Aside from his treatment of the Middle Passage, Rae’s unique style is at its most effective when relating first-hand accounts of life in southern slavery. He interweaves long, striking passages from well-known accounts, such as Twelve Years a Slave (1853), Narrative of the Life of Frederick Douglass (1845), and the Works Progress Administration (WPA) narratives with pithy summaries and contextual bites, making these primary sources accessible to students and readers within a handful of pages. In his examination of slave resistance, Rae provides poignant reminders that the most common experiences of violence and conflict in American slavery did not make headlines. Violent confrontations on the plantation were tinged with personal, familial strife on top of the inherent conflict defining the master-slave relationship, and Rae’s collection reminds us that when we only consider violence against slaves and retaliatory resistance in their aggregate we lose the way that the intimacy of day-to-day life defined those events.
Rae’s chapter titled “The Abolitionists” emphasizes interpersonal connections between the major players in the movement as it narrates American abolitionism’s evolution from Benjamin Lundy in the 1820s through the era of William Lloyd Garrison and Lydia Maria Child and into Douglass and Harriet Beecher Stowe’s leadership in the 1850s. What the chapter lacks is a sense of the movement’s depth and efficacy. A heavy focus on a handful of famous leaders and an emphasis on abolitionists inclined toward “eschewing active measures” leave readers with an understanding of abolitionism that reflects an older historiography (p. 468).
The author begins his final chapter by framing the Civil War as between a South paranoid about the future of slavery and a Republican Party—and president—consistent in its conservatism on the issue of slavery. Much of the rest of the chapter is made up of a smattering of reflections on the experiences and hardships of war from black Union soldiers, as well as tales of Union army discrimination and the fight against it. The chapter also uses accounts from white Union soldiers of their experiences fighting alongside African Americans. Readers interested in a fuller appraisal of these sources should visit Chandra Manning’s 2007 What This Cruel War Was Over: Soldiers, Slavery, and the Civil War (which does not appear in Rae’s bibliography).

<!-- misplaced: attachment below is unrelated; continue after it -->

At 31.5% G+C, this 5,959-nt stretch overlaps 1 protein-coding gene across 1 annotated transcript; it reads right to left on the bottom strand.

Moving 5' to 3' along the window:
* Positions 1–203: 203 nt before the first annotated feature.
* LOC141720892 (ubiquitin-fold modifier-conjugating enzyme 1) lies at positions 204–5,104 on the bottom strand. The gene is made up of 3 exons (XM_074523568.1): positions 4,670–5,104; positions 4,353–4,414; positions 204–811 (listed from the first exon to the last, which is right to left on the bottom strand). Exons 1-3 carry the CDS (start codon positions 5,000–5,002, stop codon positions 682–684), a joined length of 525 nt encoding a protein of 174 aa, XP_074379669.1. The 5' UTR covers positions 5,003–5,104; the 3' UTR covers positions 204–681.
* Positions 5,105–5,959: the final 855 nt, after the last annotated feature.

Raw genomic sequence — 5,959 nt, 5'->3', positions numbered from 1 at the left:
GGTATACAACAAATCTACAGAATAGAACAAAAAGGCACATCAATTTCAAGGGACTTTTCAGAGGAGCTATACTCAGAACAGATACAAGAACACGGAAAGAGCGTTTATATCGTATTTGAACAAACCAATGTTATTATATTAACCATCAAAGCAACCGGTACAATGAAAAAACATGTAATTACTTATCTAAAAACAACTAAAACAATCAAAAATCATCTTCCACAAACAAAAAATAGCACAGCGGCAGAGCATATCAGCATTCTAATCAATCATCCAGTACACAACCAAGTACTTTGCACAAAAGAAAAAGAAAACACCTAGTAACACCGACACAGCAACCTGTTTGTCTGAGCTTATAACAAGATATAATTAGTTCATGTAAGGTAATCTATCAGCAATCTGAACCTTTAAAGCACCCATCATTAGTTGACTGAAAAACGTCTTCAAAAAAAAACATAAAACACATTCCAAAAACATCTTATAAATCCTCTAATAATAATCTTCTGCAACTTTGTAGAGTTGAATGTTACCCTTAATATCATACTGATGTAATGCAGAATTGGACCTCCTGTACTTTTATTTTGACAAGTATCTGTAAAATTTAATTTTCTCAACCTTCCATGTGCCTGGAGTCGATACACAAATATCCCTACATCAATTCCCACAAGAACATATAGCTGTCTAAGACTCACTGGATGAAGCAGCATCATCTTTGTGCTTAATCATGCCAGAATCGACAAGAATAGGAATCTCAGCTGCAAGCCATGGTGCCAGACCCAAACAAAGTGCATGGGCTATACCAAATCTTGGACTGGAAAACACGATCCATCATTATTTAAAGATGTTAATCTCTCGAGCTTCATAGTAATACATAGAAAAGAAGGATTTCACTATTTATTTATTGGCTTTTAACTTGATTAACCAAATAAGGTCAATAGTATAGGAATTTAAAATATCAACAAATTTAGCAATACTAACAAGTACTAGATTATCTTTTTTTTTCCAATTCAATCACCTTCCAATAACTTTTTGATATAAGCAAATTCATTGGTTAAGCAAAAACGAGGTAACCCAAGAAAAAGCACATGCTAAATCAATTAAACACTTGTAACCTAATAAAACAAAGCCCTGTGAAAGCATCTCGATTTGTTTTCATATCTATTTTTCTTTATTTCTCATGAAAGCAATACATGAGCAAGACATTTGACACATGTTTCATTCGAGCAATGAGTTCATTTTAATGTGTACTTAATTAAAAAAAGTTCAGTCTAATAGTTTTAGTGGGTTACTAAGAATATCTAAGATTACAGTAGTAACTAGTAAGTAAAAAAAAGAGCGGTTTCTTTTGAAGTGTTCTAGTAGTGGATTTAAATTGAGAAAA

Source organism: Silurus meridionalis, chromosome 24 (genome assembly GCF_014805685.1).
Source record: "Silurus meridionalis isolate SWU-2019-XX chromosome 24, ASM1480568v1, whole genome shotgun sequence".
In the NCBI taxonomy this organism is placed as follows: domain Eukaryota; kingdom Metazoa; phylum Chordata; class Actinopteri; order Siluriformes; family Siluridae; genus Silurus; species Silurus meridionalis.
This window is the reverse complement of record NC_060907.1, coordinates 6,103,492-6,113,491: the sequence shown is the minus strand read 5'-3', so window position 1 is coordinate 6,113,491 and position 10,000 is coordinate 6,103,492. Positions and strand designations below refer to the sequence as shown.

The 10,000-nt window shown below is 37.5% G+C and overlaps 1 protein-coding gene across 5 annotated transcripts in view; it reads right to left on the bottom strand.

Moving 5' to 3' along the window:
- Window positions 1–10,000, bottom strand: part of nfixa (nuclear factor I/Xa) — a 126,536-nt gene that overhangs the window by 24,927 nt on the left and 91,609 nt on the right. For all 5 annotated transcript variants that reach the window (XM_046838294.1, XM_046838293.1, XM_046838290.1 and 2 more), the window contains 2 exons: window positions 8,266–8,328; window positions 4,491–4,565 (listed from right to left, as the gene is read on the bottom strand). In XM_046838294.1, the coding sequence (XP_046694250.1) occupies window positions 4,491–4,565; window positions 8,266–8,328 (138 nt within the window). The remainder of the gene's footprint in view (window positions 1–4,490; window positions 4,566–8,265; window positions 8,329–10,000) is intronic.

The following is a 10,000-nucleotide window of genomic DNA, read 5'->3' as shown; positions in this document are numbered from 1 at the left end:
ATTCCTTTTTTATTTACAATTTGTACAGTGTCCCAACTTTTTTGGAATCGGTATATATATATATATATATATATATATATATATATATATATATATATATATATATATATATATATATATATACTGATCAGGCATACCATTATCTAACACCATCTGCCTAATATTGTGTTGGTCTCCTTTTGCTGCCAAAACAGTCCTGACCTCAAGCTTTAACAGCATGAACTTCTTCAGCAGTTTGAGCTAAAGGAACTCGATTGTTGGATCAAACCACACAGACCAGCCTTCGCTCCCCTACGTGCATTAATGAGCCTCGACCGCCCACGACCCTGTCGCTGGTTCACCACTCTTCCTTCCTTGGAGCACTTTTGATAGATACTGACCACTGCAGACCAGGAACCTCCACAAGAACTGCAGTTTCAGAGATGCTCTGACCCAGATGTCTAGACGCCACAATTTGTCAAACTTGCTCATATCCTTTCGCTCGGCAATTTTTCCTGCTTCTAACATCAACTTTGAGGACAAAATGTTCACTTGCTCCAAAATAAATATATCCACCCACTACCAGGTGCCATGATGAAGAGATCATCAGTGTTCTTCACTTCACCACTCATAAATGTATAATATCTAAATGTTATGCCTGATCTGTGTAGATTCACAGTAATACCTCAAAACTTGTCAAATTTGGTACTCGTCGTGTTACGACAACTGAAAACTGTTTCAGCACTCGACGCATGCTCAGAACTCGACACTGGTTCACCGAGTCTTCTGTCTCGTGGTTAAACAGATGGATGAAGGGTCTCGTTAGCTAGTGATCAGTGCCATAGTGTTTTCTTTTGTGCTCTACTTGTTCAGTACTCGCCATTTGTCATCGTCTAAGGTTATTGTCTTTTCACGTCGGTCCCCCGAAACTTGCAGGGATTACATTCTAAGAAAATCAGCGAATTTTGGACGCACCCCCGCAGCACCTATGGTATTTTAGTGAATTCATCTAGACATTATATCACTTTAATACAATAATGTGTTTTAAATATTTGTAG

This volume of sources will be an effective primary source companion for high school or undergraduate survey courses. However, the style of arrangement, dearth of analysis, and missteps in that analysis leave the book somewhat less productive standing on its own. To specialists, this volume is perhaps most impressive as a monument to the decades of historical and archival work that have restored the voices of the enslaved to the study of American slavery, and in doing so re-centered their role in its destruction.
Citation: Evan A. Turiano. Review of Rae, Noel, The Great Stain: Witnessing American Slavery. H-War, H-Net Reviews. June, 2020. URL: http://www.h-net.org/reviews/showrev.php?id=53959This work is licensed under a Creative Commons Attribution-Noncommercial-No Derivative Works 3.0 United States License.